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Bank Of America Says The Great Bull Market Is Dead – Here’s Where We Might Be Headed Next

Bank Of America Says The Great Bull Market Is Dead – Here’s Where We Might Be Headed Next

Too much debt, rising interest rates, and slowing economic growth mean this bull market is over. Here’s what investors should do now.

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Bank of America Merrill Lynch’s (NYSE: BAC) chief investment strategist, Michael Hartnett, said in a note to clients this week that the “Great Bull” market that came after the financial crisis is now dead as economic growth slows, interest rates rise, and debt crushes.

“The Great Bull Dead: end of excess liquidity = end of excess returns,” Hartnett wrote in the note which discussed markets 10 years after the collapse of Lehman Brothers, the spark that lit the fuse of the crisis.

The liquidity Hartnett is talking about is the liquidity provided by central banks to the tune of $12 trillion through the various easing programs worldwide. Easing that has seen 713 cuts in interest rates according to BoAML.

Leading the way through this has been the U.S. Federal Reserve, which kept its benchmark rate around zero for seven years and inflated its own balance sheet to more than $4.5 trillion at one point.

And all that stimulus led to the S&P 500 rising 335% since the market lows in 2009.

Hartnett believes that in the next phase of the market, investors will will see lower returns, the bulk of which will be had in assets that suffered during this long recovery. But not before we see some significant changes.

“The Fed is now in the midst of a tightening cycle, ignoring structural deflation, focusing on cyclical inflation,” he said. “Until this Fed hiking cycle ends we suspect absolute returns from financial assets will remain slim & volatile.”

The aggressive easing and historically low interest rates fueled a massive increase in global debt, from $172 trillion before the crisis to $247 trillion today. Total U.S. debt has climbed almost 82% since the collapse of Lehman Brothers in September 2008, Chinese debt has risen 460% to $40 trillion in that time, and global government debt is up 73% to $67 trillion.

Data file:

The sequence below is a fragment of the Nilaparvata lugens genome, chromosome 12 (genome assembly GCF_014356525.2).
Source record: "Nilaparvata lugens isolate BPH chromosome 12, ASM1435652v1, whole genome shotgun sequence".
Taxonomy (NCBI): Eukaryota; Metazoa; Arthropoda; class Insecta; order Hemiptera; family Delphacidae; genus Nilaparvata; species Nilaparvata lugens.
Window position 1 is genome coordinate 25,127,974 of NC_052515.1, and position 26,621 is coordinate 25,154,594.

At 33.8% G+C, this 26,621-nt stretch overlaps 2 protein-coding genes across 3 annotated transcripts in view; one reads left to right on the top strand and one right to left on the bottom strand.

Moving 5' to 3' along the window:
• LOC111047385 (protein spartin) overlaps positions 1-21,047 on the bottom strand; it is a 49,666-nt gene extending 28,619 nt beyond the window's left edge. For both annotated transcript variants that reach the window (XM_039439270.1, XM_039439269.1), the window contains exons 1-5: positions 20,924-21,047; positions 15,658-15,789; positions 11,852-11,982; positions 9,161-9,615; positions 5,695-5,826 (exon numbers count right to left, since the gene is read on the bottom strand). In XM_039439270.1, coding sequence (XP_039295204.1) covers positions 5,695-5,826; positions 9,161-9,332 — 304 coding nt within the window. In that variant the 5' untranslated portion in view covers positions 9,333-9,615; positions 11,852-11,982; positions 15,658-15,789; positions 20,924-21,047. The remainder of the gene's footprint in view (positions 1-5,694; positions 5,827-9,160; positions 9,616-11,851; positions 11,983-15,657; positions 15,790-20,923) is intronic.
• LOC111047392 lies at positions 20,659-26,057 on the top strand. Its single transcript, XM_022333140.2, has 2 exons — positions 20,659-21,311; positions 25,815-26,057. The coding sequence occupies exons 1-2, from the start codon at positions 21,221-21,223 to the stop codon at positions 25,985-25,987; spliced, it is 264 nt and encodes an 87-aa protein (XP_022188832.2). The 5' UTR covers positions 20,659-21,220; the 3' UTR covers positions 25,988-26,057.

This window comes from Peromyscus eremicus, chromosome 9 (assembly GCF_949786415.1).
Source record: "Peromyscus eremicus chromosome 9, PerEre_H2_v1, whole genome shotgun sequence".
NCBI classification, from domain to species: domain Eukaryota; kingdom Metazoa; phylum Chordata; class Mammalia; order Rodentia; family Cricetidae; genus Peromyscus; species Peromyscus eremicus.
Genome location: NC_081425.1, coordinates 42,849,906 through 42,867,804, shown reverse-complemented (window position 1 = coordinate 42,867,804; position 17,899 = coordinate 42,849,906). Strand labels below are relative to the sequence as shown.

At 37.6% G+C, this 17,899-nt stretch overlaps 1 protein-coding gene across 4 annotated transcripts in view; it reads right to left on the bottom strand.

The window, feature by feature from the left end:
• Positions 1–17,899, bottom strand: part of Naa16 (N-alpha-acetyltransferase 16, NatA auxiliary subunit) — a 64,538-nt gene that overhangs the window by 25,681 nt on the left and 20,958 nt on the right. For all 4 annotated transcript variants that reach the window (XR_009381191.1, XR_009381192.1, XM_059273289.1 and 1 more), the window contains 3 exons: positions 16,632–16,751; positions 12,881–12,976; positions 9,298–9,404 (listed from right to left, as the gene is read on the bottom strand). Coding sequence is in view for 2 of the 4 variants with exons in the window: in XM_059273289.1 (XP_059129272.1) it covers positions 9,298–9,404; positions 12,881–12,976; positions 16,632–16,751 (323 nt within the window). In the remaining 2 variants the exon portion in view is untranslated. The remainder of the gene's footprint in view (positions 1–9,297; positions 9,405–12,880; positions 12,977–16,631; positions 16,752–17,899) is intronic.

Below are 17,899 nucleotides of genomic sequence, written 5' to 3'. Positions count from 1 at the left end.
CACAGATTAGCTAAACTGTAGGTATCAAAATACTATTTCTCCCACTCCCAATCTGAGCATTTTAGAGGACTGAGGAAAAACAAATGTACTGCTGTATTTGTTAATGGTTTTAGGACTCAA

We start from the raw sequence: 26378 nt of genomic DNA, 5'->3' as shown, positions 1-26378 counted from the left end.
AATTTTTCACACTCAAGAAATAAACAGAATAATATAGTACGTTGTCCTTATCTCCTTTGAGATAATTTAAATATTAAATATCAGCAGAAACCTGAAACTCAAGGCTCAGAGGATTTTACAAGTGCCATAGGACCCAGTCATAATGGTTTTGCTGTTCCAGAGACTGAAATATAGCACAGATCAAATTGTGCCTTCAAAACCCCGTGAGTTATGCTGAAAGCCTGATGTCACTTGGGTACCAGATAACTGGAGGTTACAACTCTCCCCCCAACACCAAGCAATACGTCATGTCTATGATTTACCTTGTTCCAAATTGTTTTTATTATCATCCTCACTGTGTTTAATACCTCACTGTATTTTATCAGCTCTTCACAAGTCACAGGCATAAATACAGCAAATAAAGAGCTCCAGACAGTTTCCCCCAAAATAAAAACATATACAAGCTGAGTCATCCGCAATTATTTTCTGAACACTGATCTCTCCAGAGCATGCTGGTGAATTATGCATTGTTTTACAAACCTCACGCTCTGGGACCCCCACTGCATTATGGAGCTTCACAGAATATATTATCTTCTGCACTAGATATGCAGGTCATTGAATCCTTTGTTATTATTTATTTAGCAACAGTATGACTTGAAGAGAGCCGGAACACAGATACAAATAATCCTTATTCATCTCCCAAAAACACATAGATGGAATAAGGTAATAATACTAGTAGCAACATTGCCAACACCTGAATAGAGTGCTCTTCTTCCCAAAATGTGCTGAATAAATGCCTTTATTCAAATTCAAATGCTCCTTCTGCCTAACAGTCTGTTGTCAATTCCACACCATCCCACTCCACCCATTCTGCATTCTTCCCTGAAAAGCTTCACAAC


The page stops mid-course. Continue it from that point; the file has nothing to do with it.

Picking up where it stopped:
The BoAML strategist cautions that investors accustomed to the easy money environment we saw after the crisis are underestimating the Fed’s intent to normalize. Since December 2015, the Fed has raised rates seven times and is expected to deliver two more rate hikes before the end of this year.

Hartnett isn’t alone in sounding the alarm. Just last week, billionaire Ray Dalio said “We’re in, I would say, the seventh inning of the cycle… Maybe we have two more years.” Also last week Morgan Stanley strategist Mike Wilson said, “We believe we are in a ‘rolling bear market,’ a market where risk assets across sectors and geographies reprice to account for the removal of central bank provided liquidity.”

Like Harnett, Wilson believes the end of central banks’ easing programs will come with higher volatility as assets and markets lose their ability to absorb shocks, while Hartnett has also cautioned that additional interest rate hikes would cause short-term government bond yields to exceed longer-term rates, otherwise known as an inverted yield curve – a condition that has preceded each of the last seven recessions.

“Yet the Fed is now saying ‘this time is different’ and a flat/inverted curve won’t stop them hiking,” Hartnett wrote. “A much more hawkish-than-expected Fed is the most likely catalyst for fresh losses across asset markets.”

In this environment, Hartnett advises investors look for “inequality, innovation and immortality,” or pharmaceuticals, tech disruptors, and inflation plays like commodities, value stocks, and markets outside of the U.S. and Canada.

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